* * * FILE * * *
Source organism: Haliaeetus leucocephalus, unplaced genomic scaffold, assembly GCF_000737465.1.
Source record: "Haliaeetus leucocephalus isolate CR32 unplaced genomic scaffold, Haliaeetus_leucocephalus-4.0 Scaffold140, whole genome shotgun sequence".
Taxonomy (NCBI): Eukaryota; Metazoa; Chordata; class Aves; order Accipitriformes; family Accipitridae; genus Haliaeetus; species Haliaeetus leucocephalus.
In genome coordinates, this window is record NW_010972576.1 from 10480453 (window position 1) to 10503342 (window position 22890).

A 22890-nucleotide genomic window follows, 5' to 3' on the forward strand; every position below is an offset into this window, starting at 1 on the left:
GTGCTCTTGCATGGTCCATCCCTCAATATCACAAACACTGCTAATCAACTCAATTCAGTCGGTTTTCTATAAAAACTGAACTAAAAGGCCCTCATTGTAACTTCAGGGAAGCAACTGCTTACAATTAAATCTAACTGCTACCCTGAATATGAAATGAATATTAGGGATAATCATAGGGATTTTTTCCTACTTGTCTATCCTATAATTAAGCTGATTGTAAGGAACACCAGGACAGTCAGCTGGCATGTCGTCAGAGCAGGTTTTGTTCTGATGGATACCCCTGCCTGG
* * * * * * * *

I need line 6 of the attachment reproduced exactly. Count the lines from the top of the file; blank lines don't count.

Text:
GTGCTCTTGCATGGTCCATCCCTCAATATCACAAACACTGCTAATCAACTCAATTCAGTCGGTTTTCTATAAAAACTGAACTAAAAGGCCCTCATTGTAACTTCAGGGAAGCAACTGCTTACAATTAAATCTAACTGCTACCCTGAATATGAAATGAATATTAGGGATAATCATAGGGATTTTTTCCTACTTGTCTATCCTATAATTAAGCTGATTGTAAGGAACACCAGGACAGTCAGCTGGCATGTCGTCAGAGCAGGTTTTGTTCTGATGGATACCCCTGCCTGG